Urbana, Iowa — Scientists from the University of Iowa are conducting new mapping of the ground beneath our feet in the Middle Cedar Watershed. Yesterday, watershed stakeholders met in a rural area southwest of Urbana to catch a glimpse of the action and learn about the importance of geologic mapping for landowners, farmers, private industry, land use planners, and urban and rural community members. Phillip Kerr, a geologist with the Iowa Geological Survey (IGS) said, “This mapping is critical to our efforts to solve earth science problems — the information we collect will be used to address a variety of problems related to development, growing population needs, and the vulnerability of groundwater, as well as flood management.”
IGS geologists at the University of Iowa participate in the STATEMAP program, funded by the United States Geological Survey (USGS). The program provides funding to states to conduct detailed geologic mapping with an emphasis on solving environmental issues. This type of mapping helps Iowans understand what’s beneath the Earth’s surface, and how local geology affects their day-to-day lives.
IGS researchers Ryan Clark and Matthew Streeter operate a drill rig that can bore a hole up to 50 feet deep to collect continuous soil cores. These allow us to study soil formations and changes, and how they relate to surface geology.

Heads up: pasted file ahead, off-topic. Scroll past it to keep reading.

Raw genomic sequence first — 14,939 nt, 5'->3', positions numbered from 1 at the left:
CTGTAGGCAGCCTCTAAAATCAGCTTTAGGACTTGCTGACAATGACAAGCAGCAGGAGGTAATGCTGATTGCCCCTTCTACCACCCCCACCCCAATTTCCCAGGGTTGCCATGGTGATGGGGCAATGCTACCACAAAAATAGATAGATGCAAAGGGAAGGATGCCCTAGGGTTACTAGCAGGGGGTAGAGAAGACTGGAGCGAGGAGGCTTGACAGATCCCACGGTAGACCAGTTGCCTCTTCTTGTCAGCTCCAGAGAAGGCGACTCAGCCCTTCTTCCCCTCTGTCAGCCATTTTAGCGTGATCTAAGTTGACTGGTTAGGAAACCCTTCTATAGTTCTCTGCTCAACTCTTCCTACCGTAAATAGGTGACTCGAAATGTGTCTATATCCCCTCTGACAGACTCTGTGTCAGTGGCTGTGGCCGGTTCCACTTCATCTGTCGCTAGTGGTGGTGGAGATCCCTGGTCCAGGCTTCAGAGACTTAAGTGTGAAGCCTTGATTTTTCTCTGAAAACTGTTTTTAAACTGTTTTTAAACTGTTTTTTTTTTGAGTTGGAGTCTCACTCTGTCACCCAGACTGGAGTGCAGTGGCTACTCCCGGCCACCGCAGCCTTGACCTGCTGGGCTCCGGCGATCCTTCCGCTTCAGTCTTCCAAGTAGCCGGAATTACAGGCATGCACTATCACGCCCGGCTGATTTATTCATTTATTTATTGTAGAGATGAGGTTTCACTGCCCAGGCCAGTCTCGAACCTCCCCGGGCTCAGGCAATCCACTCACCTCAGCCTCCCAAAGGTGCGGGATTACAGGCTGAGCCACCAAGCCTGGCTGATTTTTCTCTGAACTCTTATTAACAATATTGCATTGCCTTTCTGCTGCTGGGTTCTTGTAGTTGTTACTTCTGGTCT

Besides providing vital information for landowners, agriculture and natural resource businesses, and researchers, this subsurface mapping also supports planning and construction activities for the $97M Iowa Watershed Approach (IWA), a statewide program focused on reducing flood risk in nine watersheds across Iowa, including the Middle Cedar Watershed. In 2013, the Iowa Nutrient Reduction Strategy identified the Middle Cedar as a priority watershed. In 2016, local residents formed the Middle Cedar Watershed Management Authority (WMA) to bring partners together to address watershed concerns. Areas of the Middle Cedar, especially near Vinton, are vulnerable to and at higher risk of flooding and groundwater variability. This mapping will aid in planning and land use decision-making for this area for flood management. In addition, it will help the IWA to identify priority areas for conservation best management practices, such as ponds and wetlands, with flood storage capabilities.
Funding is available for landowners in select areas of the watershed to construct a variety of conservation practices designed to reduce flooding and improve water quality. Participation in the IWA is entirely voluntary for landowners, who get a 90% cost share if they choose to build a conservation practice such as a farm pond on their property.